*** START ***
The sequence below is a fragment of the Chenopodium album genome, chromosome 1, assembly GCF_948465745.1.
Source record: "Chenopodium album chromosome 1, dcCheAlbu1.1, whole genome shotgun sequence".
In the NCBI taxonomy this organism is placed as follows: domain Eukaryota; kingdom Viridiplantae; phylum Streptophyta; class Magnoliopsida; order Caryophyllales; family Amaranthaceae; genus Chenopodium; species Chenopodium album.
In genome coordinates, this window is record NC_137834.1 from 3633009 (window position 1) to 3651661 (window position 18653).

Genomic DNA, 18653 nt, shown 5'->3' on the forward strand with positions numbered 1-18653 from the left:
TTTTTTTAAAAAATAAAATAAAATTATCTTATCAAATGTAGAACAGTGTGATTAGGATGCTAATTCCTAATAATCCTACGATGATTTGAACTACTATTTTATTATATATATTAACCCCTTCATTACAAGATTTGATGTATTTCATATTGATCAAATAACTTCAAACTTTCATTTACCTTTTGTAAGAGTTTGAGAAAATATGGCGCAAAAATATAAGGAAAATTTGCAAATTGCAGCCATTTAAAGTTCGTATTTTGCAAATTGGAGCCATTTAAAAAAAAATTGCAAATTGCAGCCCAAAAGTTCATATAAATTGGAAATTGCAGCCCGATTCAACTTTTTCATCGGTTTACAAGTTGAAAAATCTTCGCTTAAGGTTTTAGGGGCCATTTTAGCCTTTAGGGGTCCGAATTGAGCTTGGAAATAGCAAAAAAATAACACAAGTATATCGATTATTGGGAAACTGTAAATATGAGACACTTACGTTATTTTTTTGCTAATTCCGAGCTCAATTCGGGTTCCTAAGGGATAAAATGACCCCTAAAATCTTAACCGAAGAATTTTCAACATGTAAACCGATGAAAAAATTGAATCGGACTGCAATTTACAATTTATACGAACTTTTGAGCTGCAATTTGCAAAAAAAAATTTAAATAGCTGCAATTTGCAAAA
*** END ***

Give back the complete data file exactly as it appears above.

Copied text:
The sequence below is a fragment of the Chenopodium album genome, chromosome 1, assembly GCF_948465745.1.
Source record: "Chenopodium album chromosome 1, dcCheAlbu1.1, whole genome shotgun sequence".
In the NCBI taxonomy this organism is placed as follows: domain Eukaryota; kingdom Viridiplantae; phylum Streptophyta; class Magnoliopsida; order Caryophyllales; family Amaranthaceae; genus Chenopodium; species Chenopodium album.
In genome coordinates, this window is record NC_137834.1 from 3633009 (window position 1) to 3651661 (window position 18653).

Genomic DNA, 18653 nt, shown 5'->3' on the forward strand with positions numbered 1-18653 from the left:
TTTTTTTAAAAAATAAAATAAAATTATCTTATCAAATGTAGAACAGTGTGATTAGGATGCTAATTCCTAATAATCCTACGATGATTTGAACTACTATTTTATTATATATATTAACCCCTTCATTACAAGATTTGATGTATTTCATATTGATCAAATAACTTCAAACTTTCATTTACCTTTTGTAAGAGTTTGAGAAAATATGGCGCAAAAATATAAGGAAAATTTGCAAATTGCAGCCATTTAAAGTTCGTATTTTGCAAATTGGAGCCATTTAAAAAAAAATTGCAAATTGCAGCCCAAAAGTTCATATAAATTGGAAATTGCAGCCCGATTCAACTTTTTCATCGGTTTACAAGTTGAAAAATCTTCGCTTAAGGTTTTAGGGGCCATTTTAGCCTTTAGGGGTCCGAATTGAGCTTGGAAATAGCAAAAAAATAACACAAGTATATCGATTATTGGGAAACTGTAAATATGAGACACTTACGTTATTTTTTTGCTAATTCCGAGCTCAATTCGGGTTCCTAAGGGATAAAATGACCCCTAAAATCTTAACCGAAGAATTTTCAACATGTAAACCGATGAAAAAATTGAATCGGACTGCAATTTACAATTTATACGAACTTTTGAGCTGCAATTTGCAAAAAAAAATTTAAATAGCTGCAATTTGCAAAA